infrastructure. Additionally, it is feasible that systems within a single platform may be mobile. Maintenance and damage assessment requires large amounts of information at numerous locations on a platform. This information could possibly be made available through mobile terminals. 4.4 Multicast Multicast transfer is a very critical IPng requirement for the Navy's mission critical systems. Aboard a Naval platform there are many hosts (e.g., workstations) connected via numerous subnetworks. These hosts are all working different aspects of the problem of keeping the platform operational to perform its mission. In support of this environment, multicast transfer is needed to share data that is needed by multiple hosts. For example, aboard a ship platform, environmental data (roll, pitch, heading...) is needed by almost all systems. Video conferencing may be used for communication among operational personnel at multiple places aboard this ship. Video conferencing could also be used for communicating with personnel on other platforms or at shore facilities. Both of these examples, in addition to a number of DoD and NATO studies, have highlighted the need for multicast functionality in mission critical systems. One of the limiting factors with the present IP version 4 multicast is the optional nature of this multicast, particularly with respect to routers. The use of tunnels, while enabling the initial deployment of multicast in the Internet, appears to limit its potential. The HPN working group believes that the best approach to provision of multicast functionality is to consider it as a basic functionality to be provided by IPng. In addition, sensible mechanisms are needed to control multicast traffic (i.e., scope control). Finally, support is required to enable multicast functionality in IPng in areas such as group addressing and scalable multicast routing. 4.5 Rapid Route Reconfiguration The HPN project will be using very high bandwidth subnetwork technology. In the mission critical environment one very important problem is placing a very low bound on the time it takes to identify a subnetwork problem and to complete the necessary route reconfigurations. The Navy's mission critical environment needs to be able to trade-off bandwidth to enable a short detection/reconfiguration time on subnetwork faults. A maximum bound on this time is felt to be less than 1 second.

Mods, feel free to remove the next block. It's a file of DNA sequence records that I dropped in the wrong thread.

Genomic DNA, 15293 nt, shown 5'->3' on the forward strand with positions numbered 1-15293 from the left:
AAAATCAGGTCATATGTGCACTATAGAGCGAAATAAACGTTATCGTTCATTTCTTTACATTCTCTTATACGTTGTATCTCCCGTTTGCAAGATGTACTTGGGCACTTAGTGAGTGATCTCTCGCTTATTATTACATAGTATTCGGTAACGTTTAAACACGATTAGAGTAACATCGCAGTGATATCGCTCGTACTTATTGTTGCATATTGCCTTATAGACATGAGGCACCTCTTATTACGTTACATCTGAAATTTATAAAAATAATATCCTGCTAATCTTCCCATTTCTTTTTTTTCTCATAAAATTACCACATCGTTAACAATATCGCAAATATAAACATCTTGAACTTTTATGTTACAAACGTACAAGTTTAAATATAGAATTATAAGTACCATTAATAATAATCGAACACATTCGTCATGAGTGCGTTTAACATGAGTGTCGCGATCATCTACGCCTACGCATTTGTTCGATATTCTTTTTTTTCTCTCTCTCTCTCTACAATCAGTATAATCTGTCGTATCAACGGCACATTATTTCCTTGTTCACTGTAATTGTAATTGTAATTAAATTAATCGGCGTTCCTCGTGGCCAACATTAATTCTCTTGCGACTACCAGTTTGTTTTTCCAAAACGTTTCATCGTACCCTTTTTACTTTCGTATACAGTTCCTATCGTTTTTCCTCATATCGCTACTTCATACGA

5. Additional considerations This section represents additional concerns of the mission critical environment which may impact IPng. The HPN working group felt that these issues are important for the mission critical environment; however, it was not clear how or whether it is necessary to accommodate them in IPng solutions. It may suffice that designers of IPng are aware of these issues and therefore do not preclude reasonable solutions to these problems. 5.1 Fault Tolerance The mission critical environment is particularly sensitive to the area of fault tolerance. Any mechanisms that can be accommodated within the IPng protocol set, including routing and management, to support various levels of fault tolerance are desirable. In particular, the following features should be supported: error detection, error reporting, traffic analysis, and status reporting. 5.2 Policy Based Routing The HPN working group feels that there may be some uses for policy based routing within the Navy's mission critical systems. The primary interest is in support of a very capable security facility. Other uses discussed are as a means for keeping certain types of data on certain subnetworks (for multiply homed hosts) and providing for automatic reconfiguration in the event of particular subnetwork failures. 5.3 Security Security is an important requirement for most Navy applications and thus the ability for the network functions to be designed to support security services are essential. The following are several security services in particular that the HPN working group believes the network function should be able to support: rule based access control, labeling, authentication, audit, connection oriented and connectionless confidentiality, selective routing, traffic flow confidentiality, connection oriented and connectionless integrity, denial of service protection, continuity of operations, and precedence/preemption. In addition to these services, the network function should also support the security management of these security services. In particular, key management is of importance. Currently, the IPSEC of the IETF has several draft memos being considered to incorporate various security services in the network functions. It is of concern to the HPN working group that the IPng be able to support the concepts currently being developed by the IPSEC